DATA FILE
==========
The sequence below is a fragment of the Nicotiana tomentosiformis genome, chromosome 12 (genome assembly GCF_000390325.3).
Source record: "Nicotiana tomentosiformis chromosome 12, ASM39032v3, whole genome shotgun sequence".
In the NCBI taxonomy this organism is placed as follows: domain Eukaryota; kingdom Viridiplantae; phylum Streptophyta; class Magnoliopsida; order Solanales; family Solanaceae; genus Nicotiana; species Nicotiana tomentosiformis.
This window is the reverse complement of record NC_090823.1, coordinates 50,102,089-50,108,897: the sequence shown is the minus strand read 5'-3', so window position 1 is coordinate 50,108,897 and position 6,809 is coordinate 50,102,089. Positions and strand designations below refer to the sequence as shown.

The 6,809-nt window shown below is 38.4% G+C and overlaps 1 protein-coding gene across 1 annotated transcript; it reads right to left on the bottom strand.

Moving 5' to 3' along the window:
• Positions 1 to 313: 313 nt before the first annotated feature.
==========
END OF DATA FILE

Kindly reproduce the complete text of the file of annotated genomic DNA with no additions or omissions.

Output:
The sequence below is a fragment of the Nicotiana tomentosiformis genome, chromosome 12 (genome assembly GCF_000390325.3).
Source record: "Nicotiana tomentosiformis chromosome 12, ASM39032v3, whole genome shotgun sequence".
In the NCBI taxonomy this organism is placed as follows: domain Eukaryota; kingdom Viridiplantae; phylum Streptophyta; class Magnoliopsida; order Solanales; family Solanaceae; genus Nicotiana; species Nicotiana tomentosiformis.
This window is the reverse complement of record NC_090823.1, coordinates 50,102,089-50,108,897: the sequence shown is the minus strand read 5'-3', so window position 1 is coordinate 50,108,897 and position 6,809 is coordinate 50,102,089. Positions and strand designations below refer to the sequence as shown.

The 6,809-nt window shown below is 38.4% G+C and overlaps 1 protein-coding gene across 1 annotated transcript; it reads right to left on the bottom strand.

Moving 5' to 3' along the window:
• Positions 1 to 313: 313 nt before the first annotated feature.